North Yorkshire Council


North Yorkshire Council Executive Committee


18th July 2023


Future Delivery of Minor Adaptation Services


Report of the Corporate Directors Health and Adult Services and Community Development




1.1         To set out proposals for changes to the delivery model for Minor Adaptation Services currently delivered in a mixed model of in house and commissioned services.


1.2         To propose that the Council ceases its commissioned Minor Adaptations service and expands the existing in-house provision to cover the whole of North Yorkshire from April 2024.


1.3         To propose that Disabled Facilities Grant (DFG) funding be used to deliver the materials and labour costs of the service where funding permits, alongside Council funding and to note that a full review of how DFG is deployed will be carried out which could result in further maximisation of the grant and reduce the pressure on the revenue budget.



2.0       SUMMARY


2.1       This paper sets out the proposal to change the delivery model of Minor Adaptations Services from a mix of commissioned and in-house provision to a solely in-house model supported by DFG funding.


3.0       BACKGROUND        


3.1       North Yorkshire Council (NYC) currently delivers minor adaptations services across the county in a mixed model which is a legacy of pre-LGR arrangements.


3.2       These services provide adaptations that cost under £1,000, such as grab rails and step adaptations to people assessed as having a need for such changes to allow them to continue to live independently.


3.3       Under the model, Scarborough Borough Council delivered the service through the in-house White Rose Home Improvement Agency (WRHIA) across Scarborough and Ryedale, whilst the remainder of the county was served by a commissioned contract which has been delivered by Yorkshire Housing (YH) since 2018.


3.4       Whilst these arrangements made sense in a two-tier authority, LGR presents the opportunity to rationalise this service, develop a single offer and to utilise DFG funding to reduce the direct cost to Directorate budgets. This will create a stronger, more consistent service for people accessing the service and will realise savings to the Council.


3.5       The current contract arrangements with Yorkshire Housing run to April 2024, which means there is a window of opportunity to take early advantage of changes through LGR and deliver improvements and savings from this service.





4.1       Minor Adaptations play a significant role in supporting people to remain independent and living in their homes as they either age or develop health and care needs. By adapting a person’s home, the Minor Adaptations service allows a person to continue living in their own home, avoiding the need for a move to more specialist accommodation which can come at a significant detriment to the individual as well as increased cost to NYC.   The service can also be accessed by the Health Service supporting timely discharge from hospital.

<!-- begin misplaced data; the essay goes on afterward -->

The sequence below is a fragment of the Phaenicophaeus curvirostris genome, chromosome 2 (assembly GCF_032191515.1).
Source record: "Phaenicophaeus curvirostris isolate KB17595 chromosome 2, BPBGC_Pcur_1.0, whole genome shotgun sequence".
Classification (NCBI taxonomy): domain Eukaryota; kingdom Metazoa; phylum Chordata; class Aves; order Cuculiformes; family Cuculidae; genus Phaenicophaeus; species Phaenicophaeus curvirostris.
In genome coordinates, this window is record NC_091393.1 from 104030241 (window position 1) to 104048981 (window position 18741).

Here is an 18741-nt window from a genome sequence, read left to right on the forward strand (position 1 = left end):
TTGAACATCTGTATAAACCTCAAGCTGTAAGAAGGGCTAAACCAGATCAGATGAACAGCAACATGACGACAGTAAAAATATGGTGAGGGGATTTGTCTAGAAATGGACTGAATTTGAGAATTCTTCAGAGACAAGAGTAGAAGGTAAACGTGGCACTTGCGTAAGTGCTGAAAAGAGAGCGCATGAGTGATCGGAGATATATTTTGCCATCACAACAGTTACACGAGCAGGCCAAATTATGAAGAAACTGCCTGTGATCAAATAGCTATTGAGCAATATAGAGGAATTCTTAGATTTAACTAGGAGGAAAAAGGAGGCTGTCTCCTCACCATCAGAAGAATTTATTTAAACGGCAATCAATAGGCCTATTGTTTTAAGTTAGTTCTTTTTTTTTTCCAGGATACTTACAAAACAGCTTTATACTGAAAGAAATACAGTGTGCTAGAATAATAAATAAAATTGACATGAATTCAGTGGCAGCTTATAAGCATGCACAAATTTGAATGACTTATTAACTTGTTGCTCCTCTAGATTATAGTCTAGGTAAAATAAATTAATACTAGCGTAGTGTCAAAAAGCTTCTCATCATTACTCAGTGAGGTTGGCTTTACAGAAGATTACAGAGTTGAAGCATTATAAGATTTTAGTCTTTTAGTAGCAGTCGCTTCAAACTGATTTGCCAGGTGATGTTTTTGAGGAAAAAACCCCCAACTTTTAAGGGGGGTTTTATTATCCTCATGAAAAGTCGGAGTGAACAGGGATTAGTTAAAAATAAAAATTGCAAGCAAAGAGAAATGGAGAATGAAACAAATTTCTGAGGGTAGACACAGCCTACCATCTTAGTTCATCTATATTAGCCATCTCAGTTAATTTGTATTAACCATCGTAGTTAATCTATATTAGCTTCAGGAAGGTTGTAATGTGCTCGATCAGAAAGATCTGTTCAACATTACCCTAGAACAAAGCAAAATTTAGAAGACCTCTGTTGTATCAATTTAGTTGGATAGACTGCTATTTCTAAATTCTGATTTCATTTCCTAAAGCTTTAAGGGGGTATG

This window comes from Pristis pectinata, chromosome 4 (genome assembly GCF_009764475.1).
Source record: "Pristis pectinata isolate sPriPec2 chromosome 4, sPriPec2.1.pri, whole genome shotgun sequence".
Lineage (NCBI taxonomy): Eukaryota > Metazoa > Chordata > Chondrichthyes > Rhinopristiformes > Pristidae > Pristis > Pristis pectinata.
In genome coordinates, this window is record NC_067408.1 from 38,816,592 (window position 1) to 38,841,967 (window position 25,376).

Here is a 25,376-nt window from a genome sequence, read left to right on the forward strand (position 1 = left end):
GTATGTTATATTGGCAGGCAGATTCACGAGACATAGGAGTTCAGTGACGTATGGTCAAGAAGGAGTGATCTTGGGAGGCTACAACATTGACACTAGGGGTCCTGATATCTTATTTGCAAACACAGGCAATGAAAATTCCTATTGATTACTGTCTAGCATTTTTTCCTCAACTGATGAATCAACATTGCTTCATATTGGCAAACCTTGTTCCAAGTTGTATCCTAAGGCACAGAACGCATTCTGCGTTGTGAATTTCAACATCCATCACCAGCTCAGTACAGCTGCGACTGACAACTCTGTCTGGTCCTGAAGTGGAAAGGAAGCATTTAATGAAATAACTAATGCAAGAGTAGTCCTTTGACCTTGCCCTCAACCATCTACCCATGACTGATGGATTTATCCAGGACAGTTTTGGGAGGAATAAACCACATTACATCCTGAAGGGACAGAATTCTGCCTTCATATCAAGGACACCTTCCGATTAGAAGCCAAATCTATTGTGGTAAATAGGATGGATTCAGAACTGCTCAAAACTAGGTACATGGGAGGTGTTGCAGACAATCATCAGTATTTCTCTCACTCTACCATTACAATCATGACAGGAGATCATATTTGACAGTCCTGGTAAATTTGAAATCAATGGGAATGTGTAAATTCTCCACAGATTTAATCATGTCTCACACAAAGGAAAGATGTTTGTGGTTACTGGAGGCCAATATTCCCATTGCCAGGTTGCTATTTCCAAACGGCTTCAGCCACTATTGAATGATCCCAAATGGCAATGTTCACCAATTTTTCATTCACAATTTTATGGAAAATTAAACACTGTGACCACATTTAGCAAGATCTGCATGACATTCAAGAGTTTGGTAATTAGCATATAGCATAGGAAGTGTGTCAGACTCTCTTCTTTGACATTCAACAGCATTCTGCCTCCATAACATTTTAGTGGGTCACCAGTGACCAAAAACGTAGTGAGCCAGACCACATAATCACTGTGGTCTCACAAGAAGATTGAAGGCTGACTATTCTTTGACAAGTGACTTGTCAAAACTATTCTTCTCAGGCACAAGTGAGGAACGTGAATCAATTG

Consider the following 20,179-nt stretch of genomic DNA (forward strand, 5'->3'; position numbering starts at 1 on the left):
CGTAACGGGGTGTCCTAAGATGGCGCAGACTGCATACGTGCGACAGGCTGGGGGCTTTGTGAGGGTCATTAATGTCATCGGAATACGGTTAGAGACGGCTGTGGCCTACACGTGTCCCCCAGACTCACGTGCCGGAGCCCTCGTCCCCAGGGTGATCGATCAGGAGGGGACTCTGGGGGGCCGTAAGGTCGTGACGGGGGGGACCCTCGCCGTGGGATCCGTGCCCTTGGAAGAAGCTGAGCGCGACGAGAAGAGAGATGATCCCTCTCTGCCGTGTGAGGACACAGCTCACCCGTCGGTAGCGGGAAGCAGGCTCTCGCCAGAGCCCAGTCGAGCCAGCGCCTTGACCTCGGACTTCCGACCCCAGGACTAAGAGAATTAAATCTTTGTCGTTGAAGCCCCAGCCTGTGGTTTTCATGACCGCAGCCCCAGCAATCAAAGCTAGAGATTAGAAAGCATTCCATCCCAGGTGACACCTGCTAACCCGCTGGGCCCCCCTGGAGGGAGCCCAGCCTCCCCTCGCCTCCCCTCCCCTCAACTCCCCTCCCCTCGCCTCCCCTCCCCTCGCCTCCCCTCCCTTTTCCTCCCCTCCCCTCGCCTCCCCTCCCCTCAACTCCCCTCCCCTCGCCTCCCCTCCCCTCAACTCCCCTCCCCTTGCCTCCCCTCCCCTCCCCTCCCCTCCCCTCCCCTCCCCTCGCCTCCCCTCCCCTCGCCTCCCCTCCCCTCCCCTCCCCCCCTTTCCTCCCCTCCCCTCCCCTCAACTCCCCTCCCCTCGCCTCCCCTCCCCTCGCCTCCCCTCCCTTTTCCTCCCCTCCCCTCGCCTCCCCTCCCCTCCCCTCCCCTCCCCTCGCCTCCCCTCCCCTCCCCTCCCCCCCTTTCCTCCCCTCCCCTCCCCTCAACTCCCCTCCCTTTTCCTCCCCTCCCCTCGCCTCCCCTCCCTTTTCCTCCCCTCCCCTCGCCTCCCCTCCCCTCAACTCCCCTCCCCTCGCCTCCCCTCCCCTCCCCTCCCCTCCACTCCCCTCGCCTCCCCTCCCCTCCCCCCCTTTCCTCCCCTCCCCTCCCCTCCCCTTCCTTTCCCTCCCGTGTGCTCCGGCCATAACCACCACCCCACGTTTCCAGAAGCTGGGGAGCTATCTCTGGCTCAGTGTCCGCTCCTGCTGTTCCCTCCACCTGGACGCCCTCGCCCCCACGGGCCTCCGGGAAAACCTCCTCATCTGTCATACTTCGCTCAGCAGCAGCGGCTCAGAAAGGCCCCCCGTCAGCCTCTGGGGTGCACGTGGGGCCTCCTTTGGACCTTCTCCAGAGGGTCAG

4.2       As set out at 3.3, the Council currently operates a mixed model of commissioned and in-house provision, as managed by the previous district councils:

·      White Rose Home Improvement Agency (in-house): Scarborough, Ryedale

·      Yorkshire Housing (Commissioned): Craven, Hambleton, Harrogate, Richmondshire, Selby 


4.3       As well as separate delivery models, the in-house provision delivered in Scarborough and Ryedale also allows for an alternative funding model to be deployed which utilises DFG funding to support the service, as follows:


            4.3.1 Under the commissioned contract, the service is billed on a per job basis with all labour, material and overhead costs charged to Adult Social Care Council budgets (within Health and Adult Services – HAS).


            4.3.2 In the former Scarborough and Ryedale district council areas, SBC was able to utilise DFG funding allocated through the Better Care Fund, together with a contribution from HAS for the cost of material (£35k).


4.4       As set out below in paragraph 8.4, the current service expenditure budget is £475k, although in 2022/23 actual spend was £494k, an overspend of £19k. The impact on Council funding increased to £34k by not using the full DFG budget and under-recovery of other income.


4.5       This indicates that there is significant scope for financial savings by rolling out the DFG supported model to the whole county, this is set out in more detail at section 8.0.       




5.1       The proposal is in line with the HAS 2025 vision of people living longer, healthier, independent lives and our three priorities.

·      Opportunities for everyone, everywhere – the service will provide a consistent and accessible service for the delivery of minor adaptations across the county

·      My time and experiences are valued – as a single delivery service for the county, the service will work to remove any unnecessary delays.

·      My home, my community, my choice – the service will enable residents to remain in their own homes for longer.